In the early months of 1956 the range was expanded with the arrival of the BMW 300, which simply joined the 250, proposing itself with a 297 cm³ single-cylinder engine, with a power of 13 HP at 5200 rpm. In October of the same year, while in Italy the Iso Isetta was taken out of production, the BMW Isetta benefited from a significant update to the range: the Export versions appeared, destined for foreign markets, but also present in the German list. These versions were distinguished from the Standard ones primarily by the new roof and the new glazing, which on the whole appeared more similar to those of a normal car, while retaining considerable visibility. The windows of the Export became the sliding type, while those of the Standard version had only the opening in the two side deflectors. Other external differences were in the presence of chromed guides for the flow of rainwater and also in the presence of a bumper that embraced the entire front area in all its width. Mechanically, the Export versions were characterized by a significant revisitation of the suspension compartment: the front end benefited from the arrival of a longer swingarm, larger springs and new telescopic shock absorbers in place of the friction ones. The rear end became softer to promote internal comfort. The Export versions could be chosen with a 247 or 297 cm³ engine, as well as the Standard versions. In any case, the maximum speed of each model remained unchanged at 85 km / h.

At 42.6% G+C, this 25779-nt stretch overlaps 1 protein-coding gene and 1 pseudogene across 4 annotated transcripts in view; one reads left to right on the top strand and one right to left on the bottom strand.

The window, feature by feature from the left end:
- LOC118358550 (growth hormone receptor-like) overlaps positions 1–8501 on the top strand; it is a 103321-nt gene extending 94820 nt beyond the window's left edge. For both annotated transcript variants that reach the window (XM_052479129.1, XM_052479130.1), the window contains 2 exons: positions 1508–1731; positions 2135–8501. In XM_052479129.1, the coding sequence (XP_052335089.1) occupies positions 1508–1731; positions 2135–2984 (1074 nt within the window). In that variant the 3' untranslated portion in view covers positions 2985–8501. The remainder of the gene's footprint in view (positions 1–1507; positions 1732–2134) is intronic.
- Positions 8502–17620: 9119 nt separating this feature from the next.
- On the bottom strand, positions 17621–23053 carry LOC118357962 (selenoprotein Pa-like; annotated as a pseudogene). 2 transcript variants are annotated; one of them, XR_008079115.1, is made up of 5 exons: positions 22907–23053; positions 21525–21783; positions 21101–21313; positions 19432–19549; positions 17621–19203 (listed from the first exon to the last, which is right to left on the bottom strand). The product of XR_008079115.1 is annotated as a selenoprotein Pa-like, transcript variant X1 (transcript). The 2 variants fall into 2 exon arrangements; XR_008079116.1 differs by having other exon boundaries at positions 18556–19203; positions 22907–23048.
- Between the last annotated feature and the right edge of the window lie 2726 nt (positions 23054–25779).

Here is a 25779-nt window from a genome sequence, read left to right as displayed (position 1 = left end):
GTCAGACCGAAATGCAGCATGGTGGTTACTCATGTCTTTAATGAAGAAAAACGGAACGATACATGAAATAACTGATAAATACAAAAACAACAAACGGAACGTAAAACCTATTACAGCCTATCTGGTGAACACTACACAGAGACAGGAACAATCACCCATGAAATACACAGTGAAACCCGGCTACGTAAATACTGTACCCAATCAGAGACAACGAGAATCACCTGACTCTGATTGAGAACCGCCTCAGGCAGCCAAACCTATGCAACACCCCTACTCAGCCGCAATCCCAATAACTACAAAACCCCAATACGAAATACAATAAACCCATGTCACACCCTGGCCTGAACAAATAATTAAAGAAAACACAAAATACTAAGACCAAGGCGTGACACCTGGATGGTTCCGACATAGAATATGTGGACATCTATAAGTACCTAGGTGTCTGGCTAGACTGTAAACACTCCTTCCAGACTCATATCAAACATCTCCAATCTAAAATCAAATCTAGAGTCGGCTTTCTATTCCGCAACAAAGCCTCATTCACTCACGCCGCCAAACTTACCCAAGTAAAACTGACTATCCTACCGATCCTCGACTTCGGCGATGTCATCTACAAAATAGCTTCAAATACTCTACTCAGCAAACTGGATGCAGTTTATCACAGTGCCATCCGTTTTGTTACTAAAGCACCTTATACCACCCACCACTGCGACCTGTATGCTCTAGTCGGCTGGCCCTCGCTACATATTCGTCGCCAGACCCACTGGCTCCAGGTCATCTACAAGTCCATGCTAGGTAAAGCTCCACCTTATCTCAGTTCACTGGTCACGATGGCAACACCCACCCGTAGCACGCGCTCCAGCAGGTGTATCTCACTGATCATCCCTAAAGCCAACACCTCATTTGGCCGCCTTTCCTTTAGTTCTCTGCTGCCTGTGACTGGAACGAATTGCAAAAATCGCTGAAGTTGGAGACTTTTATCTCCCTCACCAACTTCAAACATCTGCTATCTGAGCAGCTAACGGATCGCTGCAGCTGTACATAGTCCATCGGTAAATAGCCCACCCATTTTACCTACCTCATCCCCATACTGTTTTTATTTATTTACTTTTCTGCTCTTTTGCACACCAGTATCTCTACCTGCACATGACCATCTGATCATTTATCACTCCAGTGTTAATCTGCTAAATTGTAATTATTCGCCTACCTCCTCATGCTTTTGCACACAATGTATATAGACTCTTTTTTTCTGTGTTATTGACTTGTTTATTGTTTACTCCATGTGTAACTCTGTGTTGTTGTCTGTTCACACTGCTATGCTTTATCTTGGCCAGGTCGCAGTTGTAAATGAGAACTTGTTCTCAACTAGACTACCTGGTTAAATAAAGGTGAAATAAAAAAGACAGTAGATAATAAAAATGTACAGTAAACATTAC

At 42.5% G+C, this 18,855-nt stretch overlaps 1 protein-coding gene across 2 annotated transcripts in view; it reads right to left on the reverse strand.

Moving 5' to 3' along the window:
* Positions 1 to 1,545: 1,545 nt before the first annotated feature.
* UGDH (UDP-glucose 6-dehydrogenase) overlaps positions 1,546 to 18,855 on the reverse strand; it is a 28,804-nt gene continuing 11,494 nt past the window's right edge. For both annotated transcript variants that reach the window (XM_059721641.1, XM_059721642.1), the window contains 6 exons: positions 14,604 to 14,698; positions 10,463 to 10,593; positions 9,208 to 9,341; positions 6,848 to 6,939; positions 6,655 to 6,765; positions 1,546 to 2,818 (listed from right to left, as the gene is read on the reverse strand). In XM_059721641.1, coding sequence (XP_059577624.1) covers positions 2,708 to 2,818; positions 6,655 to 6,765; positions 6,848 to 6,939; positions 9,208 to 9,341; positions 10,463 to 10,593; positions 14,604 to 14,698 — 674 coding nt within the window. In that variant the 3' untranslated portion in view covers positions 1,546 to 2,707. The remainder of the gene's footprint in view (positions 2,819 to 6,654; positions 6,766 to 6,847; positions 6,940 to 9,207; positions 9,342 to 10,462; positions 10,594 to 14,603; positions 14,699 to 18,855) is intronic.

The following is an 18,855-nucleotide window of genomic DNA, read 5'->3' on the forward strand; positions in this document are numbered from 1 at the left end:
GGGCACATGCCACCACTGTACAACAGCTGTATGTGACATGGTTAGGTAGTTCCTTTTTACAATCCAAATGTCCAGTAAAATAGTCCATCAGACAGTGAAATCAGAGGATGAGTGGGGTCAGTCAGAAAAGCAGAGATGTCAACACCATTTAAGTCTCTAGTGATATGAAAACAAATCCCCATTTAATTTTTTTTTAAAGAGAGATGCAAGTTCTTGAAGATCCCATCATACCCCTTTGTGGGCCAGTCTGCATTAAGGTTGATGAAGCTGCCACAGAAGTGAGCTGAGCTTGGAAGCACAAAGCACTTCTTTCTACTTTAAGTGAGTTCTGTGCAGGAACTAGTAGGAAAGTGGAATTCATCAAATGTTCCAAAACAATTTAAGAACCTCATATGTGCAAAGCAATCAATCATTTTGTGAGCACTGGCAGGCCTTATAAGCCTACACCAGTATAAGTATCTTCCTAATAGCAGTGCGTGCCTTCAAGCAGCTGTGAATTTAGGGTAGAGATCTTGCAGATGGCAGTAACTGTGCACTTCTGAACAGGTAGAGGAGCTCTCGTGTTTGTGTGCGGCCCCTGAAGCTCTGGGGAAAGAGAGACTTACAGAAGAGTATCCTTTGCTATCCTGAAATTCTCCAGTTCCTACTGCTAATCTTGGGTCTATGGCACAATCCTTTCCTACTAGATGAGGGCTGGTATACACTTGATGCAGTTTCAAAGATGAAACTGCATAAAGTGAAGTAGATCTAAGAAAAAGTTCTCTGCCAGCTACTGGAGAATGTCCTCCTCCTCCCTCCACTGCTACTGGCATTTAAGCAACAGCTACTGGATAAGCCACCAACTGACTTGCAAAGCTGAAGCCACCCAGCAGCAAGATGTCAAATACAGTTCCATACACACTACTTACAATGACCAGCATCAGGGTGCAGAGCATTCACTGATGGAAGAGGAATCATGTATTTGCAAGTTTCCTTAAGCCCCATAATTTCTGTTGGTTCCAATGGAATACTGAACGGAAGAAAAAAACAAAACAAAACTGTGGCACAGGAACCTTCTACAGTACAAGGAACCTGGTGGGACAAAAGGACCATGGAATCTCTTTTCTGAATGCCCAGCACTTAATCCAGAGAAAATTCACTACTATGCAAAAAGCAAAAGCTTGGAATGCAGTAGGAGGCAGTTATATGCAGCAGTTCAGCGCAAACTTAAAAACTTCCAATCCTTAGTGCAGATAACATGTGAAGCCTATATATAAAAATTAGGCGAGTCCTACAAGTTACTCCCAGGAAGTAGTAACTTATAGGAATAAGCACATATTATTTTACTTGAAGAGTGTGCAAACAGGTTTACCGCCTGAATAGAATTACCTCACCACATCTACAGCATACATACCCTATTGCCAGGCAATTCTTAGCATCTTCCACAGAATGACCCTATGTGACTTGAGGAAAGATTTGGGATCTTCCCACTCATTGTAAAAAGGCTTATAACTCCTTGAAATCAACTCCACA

In 1957, however, the Standard versions were removed from production, leaving only the Export version in the price list, however available in both engines. Public acceptance, however, continued to remain high, at least for another year. Together with Goggomobil, the German Isettas continued to establish themselves as the most successful micro cars in the Teutonic market. But with the advent of the economic boom and conditions of greater general prosperity, the interest of the public began to shift more and more towards real cars. Thus it was that already by the end of that same 1957, the BMW 600 was also joined to the BMW 250 and 300, that is to say a sort of Isetta with an oversized body to accommodate four people, and finally, in 1959, the BMW 700. , a real small sedan, also destined for great commercial success. The Isetta continued to see its sales declining (from 40,000 units sold in 1957 to 22,000 the following year), but at the same time the demand for BMW 250 and 300 in assembly kits for foreign markets also increased. In short, although the BMW 600 and 700 were cannibalizing the sales of the Isetta, establishing themselves as new primary sources of income for BMW, even the small motocoupé (as it was called by the Germans) still represented a significant source of income for the German company. .
But in 1961 the BMW 250 and 300 turned out to be outdated and no longer appealing to customers: production went on like this until the following year, after which it was definitively ceased.